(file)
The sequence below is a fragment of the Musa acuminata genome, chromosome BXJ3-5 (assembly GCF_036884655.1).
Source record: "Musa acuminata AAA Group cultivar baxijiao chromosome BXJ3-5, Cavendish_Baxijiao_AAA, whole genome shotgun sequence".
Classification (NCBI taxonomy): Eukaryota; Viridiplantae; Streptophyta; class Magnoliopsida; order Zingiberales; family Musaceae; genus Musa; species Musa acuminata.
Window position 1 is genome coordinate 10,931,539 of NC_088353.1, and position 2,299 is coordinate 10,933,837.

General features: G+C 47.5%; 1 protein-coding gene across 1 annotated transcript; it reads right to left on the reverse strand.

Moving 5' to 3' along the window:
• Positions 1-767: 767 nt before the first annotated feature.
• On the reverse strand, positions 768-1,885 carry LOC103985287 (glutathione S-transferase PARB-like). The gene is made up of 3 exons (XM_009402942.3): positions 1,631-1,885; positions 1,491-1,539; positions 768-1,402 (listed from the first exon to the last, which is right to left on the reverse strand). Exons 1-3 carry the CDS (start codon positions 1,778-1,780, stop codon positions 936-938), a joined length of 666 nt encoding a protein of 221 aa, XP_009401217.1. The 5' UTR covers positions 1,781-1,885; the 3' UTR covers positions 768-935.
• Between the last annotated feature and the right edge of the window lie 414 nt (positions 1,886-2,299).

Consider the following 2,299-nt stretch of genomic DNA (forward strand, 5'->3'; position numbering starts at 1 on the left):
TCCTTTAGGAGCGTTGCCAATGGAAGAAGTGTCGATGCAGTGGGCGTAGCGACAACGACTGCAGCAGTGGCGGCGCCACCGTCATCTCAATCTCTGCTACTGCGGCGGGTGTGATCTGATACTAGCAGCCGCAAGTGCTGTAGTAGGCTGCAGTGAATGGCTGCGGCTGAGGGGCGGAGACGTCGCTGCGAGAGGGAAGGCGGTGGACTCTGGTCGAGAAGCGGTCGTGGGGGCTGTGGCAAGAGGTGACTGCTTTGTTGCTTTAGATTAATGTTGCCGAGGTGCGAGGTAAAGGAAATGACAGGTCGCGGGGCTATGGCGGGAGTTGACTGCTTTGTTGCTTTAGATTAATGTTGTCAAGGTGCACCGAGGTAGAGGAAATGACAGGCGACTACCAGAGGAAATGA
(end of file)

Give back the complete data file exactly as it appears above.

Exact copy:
The sequence below is a fragment of the Musa acuminata genome, chromosome BXJ3-5 (assembly GCF_036884655.1).
Source record: "Musa acuminata AAA Group cultivar baxijiao chromosome BXJ3-5, Cavendish_Baxijiao_AAA, whole genome shotgun sequence".
Classification (NCBI taxonomy): Eukaryota; Viridiplantae; Streptophyta; class Magnoliopsida; order Zingiberales; family Musaceae; genus Musa; species Musa acuminata.
Window position 1 is genome coordinate 10,931,539 of NC_088353.1, and position 2,299 is coordinate 10,933,837.

General features: G+C 47.5%; 1 protein-coding gene across 1 annotated transcript; it reads right to left on the reverse strand.

Moving 5' to 3' along the window:
• Positions 1-767: 767 nt before the first annotated feature.
• On the reverse strand, positions 768-1,885 carry LOC103985287 (glutathione S-transferase PARB-like). The gene is made up of 3 exons (XM_009402942.3): positions 1,631-1,885; positions 1,491-1,539; positions 768-1,402 (listed from the first exon to the last, which is right to left on the reverse strand). Exons 1-3 carry the CDS (start codon positions 1,778-1,780, stop codon positions 936-938), a joined length of 666 nt encoding a protein of 221 aa, XP_009401217.1. The 5' UTR covers positions 1,781-1,885; the 3' UTR covers positions 768-935.
• Between the last annotated feature and the right edge of the window lie 414 nt (positions 1,886-2,299).

Consider the following 2,299-nt stretch of genomic DNA (forward strand, 5'->3'; position numbering starts at 1 on the left):
TCCTTTAGGAGCGTTGCCAATGGAAGAAGTGTCGATGCAGTGGGCGTAGCGACAACGACTGCAGCAGTGGCGGCGCCACCGTCATCTCAATCTCTGCTACTGCGGCGGGTGTGATCTGATACTAGCAGCCGCAAGTGCTGTAGTAGGCTGCAGTGAATGGCTGCGGCTGAGGGGCGGAGACGTCGCTGCGAGAGGGAAGGCGGTGGACTCTGGTCGAGAAGCGGTCGTGGGGGCTGTGGCAAGAGGTGACTGCTTTGTTGCTTTAGATTAATGTTGCCGAGGTGCGAGGTAAAGGAAATGACAGGTCGCGGGGCTATGGCGGGAGTTGACTGCTTTGTTGCTTTAGATTAATGTTGTCAAGGTGCACCGAGGTAGAGGAAATGACAGGCGACTACCAGAGGAAATGA